Of key concern to Eli is “web personalization”: code that maps the algorithms of your individual web use and helps you more easily find the things that the code “thinks” will pique your interest. There’s a daunting amount of information out there, and sometimes it can feel overwhelming to even begin sorting through it. Personalization can help. For instance, I can find music that fits my tastes by using Pandora, or movies I like through Netflix. The services provided by companies like Pandora, Netflix, Amazon, et al are designed to study us—to get to know us rather intimately—to the point where Netflix can now predict the average customer’s rating of a given movie within half a star. Eli paints a picture of your computer monitor as “a kind of one-way mirror, reflecting your own interests while algorithmic observers watch what you click.”
Whatever the benefits, the intent of these services isn’t just to benevolently help us find the things we’re looking for. They’re also designed to help companies find unwitting customers. When you open your web browser to shop for a product—or really for any other reason—you yourself are a product whose personal information is literally being sold. Companies that you know, like Google and Facebook, and companies you’ve probably never heard of (e.g. Acxiom) are using increasingly sophisticated programs to map your personality.
And it’s not just creepiness and individual privacy that’s at issue here. Personalization is also adding to a civic crisis. It’s one thing for code to help us find music, movies and other consumer products we like. But what about when code also feeds us our preferred news and political opinions, shielding us from alternative viewpoints? Personalization now means that you and your Republican uncle will see dramatically different results when you run the same exact Google news search. You’re both likely to see results that come from news sources that you prefer — sources that tend to reinforce your existing opinions. Maybe your search will pull articles from NPR and Huffington Post, while his will spotlight stories from FOX News. Both of you will have your biases and worldviews fed back to you — typically without even being aware that your news feed has been personalized.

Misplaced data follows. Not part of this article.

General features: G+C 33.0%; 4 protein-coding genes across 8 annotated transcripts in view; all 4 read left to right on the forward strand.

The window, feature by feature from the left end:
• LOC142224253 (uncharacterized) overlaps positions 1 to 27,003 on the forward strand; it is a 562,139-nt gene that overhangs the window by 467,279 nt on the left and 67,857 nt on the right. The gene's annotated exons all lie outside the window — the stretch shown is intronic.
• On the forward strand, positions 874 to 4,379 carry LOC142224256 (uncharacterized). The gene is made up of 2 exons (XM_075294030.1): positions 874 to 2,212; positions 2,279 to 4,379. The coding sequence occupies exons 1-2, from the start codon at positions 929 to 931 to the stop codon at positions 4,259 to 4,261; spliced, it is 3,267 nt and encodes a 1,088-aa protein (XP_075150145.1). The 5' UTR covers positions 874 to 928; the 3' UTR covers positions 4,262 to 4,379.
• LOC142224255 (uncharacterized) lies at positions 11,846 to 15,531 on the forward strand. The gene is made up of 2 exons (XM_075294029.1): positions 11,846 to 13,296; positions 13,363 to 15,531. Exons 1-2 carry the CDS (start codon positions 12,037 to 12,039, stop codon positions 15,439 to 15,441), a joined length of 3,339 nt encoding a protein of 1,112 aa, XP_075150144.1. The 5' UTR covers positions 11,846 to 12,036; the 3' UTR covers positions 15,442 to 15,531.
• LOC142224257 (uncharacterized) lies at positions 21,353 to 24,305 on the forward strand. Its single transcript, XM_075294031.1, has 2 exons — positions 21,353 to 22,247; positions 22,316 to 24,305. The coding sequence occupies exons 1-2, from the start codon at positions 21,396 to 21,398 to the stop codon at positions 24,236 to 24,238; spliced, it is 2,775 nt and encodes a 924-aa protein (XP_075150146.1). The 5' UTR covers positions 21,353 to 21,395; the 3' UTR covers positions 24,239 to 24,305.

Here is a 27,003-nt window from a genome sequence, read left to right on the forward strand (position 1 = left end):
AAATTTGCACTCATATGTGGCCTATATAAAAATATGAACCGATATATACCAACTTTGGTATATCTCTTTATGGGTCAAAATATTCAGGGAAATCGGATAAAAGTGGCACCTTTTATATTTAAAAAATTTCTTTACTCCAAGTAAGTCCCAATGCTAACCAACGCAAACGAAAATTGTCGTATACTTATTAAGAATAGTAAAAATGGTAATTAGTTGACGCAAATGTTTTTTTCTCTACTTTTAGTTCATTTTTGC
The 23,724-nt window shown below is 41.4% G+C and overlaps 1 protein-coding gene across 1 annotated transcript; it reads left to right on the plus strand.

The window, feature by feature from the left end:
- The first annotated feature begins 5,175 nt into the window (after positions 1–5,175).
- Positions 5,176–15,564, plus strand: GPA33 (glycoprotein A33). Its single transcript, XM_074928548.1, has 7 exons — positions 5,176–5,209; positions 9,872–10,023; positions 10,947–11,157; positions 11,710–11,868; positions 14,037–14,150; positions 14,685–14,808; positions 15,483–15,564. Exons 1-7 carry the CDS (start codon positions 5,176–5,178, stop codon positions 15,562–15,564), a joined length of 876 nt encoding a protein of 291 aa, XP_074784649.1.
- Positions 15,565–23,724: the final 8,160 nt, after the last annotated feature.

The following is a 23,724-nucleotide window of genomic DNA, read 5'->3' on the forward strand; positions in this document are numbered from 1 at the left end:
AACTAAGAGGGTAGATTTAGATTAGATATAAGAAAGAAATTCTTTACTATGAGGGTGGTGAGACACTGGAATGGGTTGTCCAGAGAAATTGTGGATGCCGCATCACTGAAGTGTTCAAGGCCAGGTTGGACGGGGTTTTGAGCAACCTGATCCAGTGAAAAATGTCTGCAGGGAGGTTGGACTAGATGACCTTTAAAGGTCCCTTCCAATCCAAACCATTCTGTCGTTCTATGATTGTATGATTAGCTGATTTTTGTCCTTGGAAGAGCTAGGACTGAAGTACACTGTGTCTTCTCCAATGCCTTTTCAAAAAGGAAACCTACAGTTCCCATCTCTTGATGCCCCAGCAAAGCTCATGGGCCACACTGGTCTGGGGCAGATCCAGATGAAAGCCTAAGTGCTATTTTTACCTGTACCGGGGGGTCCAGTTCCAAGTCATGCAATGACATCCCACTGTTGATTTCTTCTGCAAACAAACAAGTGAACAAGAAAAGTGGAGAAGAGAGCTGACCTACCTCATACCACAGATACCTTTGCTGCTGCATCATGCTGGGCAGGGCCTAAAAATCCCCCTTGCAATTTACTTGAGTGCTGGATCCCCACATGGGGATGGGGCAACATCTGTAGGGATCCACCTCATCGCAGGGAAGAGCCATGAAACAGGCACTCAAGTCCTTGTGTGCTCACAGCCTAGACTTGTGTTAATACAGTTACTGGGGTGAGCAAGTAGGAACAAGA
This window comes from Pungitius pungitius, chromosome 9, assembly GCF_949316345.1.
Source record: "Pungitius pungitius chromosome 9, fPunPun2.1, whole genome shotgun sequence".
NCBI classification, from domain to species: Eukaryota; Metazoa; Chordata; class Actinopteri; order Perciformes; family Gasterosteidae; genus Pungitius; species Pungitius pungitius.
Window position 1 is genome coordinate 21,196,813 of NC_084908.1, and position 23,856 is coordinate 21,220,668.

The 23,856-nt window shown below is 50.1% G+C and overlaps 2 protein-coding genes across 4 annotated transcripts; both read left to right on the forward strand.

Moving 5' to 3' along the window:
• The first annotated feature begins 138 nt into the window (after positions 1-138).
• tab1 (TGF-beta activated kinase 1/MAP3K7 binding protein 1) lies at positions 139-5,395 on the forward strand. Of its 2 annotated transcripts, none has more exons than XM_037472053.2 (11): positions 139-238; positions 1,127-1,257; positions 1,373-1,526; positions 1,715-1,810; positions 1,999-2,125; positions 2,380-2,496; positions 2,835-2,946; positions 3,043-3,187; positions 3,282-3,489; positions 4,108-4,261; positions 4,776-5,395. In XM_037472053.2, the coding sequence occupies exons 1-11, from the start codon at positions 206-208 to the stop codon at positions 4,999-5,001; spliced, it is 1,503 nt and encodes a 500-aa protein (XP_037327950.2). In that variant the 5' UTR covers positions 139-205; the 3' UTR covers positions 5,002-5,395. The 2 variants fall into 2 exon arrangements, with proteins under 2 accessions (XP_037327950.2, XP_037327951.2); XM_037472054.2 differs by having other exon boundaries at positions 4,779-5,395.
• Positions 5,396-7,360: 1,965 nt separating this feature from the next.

Web personalization is invisibly creating individual-tailored information universes. Each of us is increasingly surrounded by information that affirms—rather than challenges—our existing opinions, biases, worldviews, and identities.
This filter bubble impacts everyone. And it poses big challenges for grassroots activists and organizers in particular.
“How could Bush have possibly won?! I don’t know anyone who voted for him!”
“How could Obama have possibly won?! I don’t know anyone who voted for him!”
Depending on where you live and who you associate with, you’re likely to have heard some version of one or the other of the above two quotes (in 2004 or 2008, respectively).
That’s because over the past few decades we’ve migrated and rearranged our lives to surround ourselves with people who think pretty much just like us – and we’ve effectively phased out the folks who don’t share our opinions and tastes. We’ve chosen our neighborhoods, religious congregations (or lack thereof), civic and political organizations, the cultural spaces we frequent, and our friendship circles so that we can experience our worldview reflected back to us and minimize dissonance.